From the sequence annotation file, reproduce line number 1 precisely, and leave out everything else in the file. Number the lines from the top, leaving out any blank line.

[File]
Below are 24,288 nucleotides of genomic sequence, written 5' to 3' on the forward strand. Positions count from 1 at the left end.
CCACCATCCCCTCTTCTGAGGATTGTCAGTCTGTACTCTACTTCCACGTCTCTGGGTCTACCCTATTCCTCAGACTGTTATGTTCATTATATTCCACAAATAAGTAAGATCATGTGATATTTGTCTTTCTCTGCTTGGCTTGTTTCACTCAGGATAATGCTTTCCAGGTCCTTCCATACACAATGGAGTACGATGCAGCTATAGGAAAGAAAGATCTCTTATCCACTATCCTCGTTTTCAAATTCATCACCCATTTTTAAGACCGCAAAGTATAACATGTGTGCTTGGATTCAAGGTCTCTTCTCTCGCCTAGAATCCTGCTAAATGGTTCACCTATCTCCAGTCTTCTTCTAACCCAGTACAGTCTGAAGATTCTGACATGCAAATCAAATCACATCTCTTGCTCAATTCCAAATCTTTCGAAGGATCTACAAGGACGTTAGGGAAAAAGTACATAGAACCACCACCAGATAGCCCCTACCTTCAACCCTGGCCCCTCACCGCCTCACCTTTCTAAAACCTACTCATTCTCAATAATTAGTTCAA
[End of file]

Below are 24,288 nucleotides of genomic sequence, written 5' to 3' on the forward strand. Positions count from 1 at the left end.